With the ongoing changes in the marketplace and new business trends, success in today's apparel industry depends on workforce flexibility to meet the non-ending change in business trends and a willingness to learn and adapt. If Apparel Industry is to succeed, it requires workers who have a range of technical and business knowledge to understand and adjust in meeting corporate goals.
Since the new lean manufacturing era requires different skills and place new expectations on its workers, the companies and development programs that train those workers have to change and adapt as well as per company needs and new lean structure. When correctly implemented, this will transform low-skilled individuals into focused, quality trained workers. Also, since workers are the most valuable assets; it is obvious to adapt in order to quickly replace an asset during a given time (labor turnover) to reduce an inexperienced workforce and many additional expenses for a company related to labor turnover.
Factories must develop and implement an effect Human System to adapt workers to the concept in order to maintain and improve practices and processes meeting factory's core objectives otherwise productivity collapses.
Business organization requires an unified management system where Core Strategic objectives are defined and set, assisting people to target the cost at initial stage, to evaluate results and take appropriate action as necessary in order to meet core strategic objectives that covers companywide activities to acquire profit in the short and long - term. This illustrates the importance of the right areas and activities being targeted, measured and improved. In summary, the ultimately purpose of performance management being to drive future improvements meeting the core objectives.
Currently, manufacturing industry is composed of group of six primary resources such as: services, work-methods, people, equipment, infrastructure and raw materials; the six resources are interrelated and the level of optimization and the performance of these resources yield to the performance of the business towards the core strategic goals. The saying is easy to understand; practically, it is complex to measure results in the purpose of improving causal factors. In this regard, factories have developed and implemented series of KPIs to monitor results some of them have no link to the strategic goals or independent; measuring results only without action is not enough as opposed to the purpose of performance measurement.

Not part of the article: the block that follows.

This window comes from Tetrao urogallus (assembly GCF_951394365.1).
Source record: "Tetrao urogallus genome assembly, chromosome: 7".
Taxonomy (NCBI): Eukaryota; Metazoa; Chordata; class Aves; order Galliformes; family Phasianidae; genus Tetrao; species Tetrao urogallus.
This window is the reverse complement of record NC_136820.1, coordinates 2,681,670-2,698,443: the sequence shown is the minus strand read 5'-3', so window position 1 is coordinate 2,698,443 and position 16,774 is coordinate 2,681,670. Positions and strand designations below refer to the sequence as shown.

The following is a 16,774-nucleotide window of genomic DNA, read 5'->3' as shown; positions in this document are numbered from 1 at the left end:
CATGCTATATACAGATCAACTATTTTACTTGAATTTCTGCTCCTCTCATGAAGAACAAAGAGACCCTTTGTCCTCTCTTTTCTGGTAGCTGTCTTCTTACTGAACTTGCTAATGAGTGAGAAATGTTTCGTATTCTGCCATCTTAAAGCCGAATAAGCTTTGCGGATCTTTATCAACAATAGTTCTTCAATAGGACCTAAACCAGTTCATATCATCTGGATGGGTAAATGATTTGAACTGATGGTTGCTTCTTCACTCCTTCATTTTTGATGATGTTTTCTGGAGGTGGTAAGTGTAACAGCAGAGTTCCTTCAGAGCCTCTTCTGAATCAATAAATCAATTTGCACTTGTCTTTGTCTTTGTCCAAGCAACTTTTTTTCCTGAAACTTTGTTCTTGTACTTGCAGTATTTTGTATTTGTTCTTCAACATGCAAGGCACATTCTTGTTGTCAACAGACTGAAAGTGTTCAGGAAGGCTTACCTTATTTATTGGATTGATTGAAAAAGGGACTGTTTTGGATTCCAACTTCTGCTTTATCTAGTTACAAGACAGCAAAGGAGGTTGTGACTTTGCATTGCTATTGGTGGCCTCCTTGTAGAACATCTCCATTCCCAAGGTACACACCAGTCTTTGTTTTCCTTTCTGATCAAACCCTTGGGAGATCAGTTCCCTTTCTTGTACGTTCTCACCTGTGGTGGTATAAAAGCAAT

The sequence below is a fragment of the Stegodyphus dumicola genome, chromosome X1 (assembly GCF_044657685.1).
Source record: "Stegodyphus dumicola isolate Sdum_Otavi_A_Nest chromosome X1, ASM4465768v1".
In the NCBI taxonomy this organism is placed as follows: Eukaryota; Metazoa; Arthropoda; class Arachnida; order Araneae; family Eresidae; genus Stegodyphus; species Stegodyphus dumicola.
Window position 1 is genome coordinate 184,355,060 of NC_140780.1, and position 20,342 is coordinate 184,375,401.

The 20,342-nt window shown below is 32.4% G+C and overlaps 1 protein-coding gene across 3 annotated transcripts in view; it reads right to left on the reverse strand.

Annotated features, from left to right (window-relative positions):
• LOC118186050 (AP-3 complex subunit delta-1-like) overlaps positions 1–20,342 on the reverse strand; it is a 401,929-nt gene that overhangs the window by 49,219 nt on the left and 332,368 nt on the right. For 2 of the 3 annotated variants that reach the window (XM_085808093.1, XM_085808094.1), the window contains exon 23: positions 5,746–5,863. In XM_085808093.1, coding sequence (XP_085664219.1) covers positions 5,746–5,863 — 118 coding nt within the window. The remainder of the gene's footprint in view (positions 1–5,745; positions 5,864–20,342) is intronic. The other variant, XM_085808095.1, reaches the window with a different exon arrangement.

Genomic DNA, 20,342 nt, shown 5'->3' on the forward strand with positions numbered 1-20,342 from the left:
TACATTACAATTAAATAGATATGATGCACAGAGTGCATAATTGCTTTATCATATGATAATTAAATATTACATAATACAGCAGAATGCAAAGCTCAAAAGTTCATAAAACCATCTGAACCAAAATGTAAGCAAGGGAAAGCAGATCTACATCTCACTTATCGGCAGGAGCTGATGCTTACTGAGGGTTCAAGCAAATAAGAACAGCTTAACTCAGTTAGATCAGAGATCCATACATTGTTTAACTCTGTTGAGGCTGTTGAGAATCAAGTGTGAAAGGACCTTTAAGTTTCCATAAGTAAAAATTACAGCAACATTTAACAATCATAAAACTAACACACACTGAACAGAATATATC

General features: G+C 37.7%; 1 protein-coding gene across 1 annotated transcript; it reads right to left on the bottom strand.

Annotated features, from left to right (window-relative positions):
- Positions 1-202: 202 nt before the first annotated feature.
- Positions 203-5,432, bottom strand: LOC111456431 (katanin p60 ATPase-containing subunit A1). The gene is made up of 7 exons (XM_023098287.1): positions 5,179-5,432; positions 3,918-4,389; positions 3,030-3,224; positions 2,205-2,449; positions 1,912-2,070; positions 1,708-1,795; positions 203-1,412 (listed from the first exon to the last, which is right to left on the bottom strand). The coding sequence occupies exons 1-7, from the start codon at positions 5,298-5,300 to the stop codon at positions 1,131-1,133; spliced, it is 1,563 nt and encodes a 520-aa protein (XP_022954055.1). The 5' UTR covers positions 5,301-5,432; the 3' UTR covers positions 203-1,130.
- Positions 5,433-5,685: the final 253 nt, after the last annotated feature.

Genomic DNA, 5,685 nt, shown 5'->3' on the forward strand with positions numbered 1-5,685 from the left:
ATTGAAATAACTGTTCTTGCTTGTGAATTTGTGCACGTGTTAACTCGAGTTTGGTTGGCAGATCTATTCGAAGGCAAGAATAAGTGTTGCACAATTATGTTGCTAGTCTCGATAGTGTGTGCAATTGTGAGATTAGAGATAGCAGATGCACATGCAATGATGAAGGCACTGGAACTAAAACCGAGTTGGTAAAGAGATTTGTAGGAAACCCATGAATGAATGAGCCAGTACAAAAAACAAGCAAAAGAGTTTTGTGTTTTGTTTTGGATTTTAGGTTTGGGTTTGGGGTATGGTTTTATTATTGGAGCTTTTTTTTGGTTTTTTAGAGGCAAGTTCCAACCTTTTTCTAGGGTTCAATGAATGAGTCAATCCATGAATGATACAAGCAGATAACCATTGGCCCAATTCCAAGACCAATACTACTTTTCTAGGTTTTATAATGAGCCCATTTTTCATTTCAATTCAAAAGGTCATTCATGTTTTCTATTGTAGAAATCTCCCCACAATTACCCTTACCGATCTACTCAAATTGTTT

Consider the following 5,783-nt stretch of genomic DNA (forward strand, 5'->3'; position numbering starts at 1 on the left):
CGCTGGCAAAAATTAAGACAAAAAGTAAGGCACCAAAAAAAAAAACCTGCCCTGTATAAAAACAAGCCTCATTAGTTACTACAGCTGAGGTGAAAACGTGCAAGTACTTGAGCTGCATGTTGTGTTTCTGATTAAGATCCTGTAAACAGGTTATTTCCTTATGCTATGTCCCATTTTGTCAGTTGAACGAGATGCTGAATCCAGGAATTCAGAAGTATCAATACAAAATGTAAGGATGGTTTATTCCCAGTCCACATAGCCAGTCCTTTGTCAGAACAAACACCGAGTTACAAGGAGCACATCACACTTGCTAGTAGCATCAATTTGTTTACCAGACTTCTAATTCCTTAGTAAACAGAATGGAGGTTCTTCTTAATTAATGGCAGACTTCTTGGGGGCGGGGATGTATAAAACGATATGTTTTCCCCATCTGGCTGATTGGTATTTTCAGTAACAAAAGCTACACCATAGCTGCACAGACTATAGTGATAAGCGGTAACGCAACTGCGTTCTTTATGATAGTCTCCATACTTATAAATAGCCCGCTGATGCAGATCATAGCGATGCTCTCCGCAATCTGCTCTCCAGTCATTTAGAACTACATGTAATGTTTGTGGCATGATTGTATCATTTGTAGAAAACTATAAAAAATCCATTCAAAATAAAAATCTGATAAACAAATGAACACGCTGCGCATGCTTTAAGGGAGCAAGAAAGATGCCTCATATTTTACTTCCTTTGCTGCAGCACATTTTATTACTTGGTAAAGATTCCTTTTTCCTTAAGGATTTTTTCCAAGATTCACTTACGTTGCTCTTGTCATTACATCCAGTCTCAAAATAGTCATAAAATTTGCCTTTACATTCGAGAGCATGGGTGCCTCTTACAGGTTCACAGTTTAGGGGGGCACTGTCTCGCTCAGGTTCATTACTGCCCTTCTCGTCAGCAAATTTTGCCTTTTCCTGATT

The selection of KPIs has a major impact on the operation and direction of the organization and information of the factors driving behavior and influencing performance; this becomes crucial. Each organization needs to be unique and KPIs should reflect its internal and external key-drivers. KPIs should focus on topics that are important and be at all-time clear about what is seeking to achieve – its core strategic objectives- and how is going to achieve them. KPIs should focus on the actions and services provided at each level in the organization to achieve its common objectives.
Conclusion - Performance Measurement is a system thinking to provide much important information for understanding and improving Standards especially at corporate and operational and day-to-day matters. Also an important rule is that organizations should be careful in defining the KPIs drivers and key – Factors. The best method been applied in lean organization is the use of “3D Box Score”; three dimensional information chart covering operational, Manufacturing Resources utilization and financial keys.
Factory managers find themselves trapped between steadily rising production costs and product requirements and the equally intense downward pressure on the prices their customers are willing to pay. At the same time, customers are putting heavy emphasis on the social compliance of their suppliers which is currently characterized by low and delayed payments for workers, excessive working hours and poor worker/management relationships. So not only are factories challenged to implement systems that enhance productivity, they must also make investments to satisfy social compliance requirements on a long-term basis.
Most workers have already acquired basic technical skills, factories can in fact make major improvements in their production lines once management and engineered thinking is in place. The irony here is that even when plant engineering improves, it is the line workers who are receiving the least recognition for their contribution and hard work. In most export-countries, workers’ wages have been frozen and management is turning a blind eye to the importance of happy employees.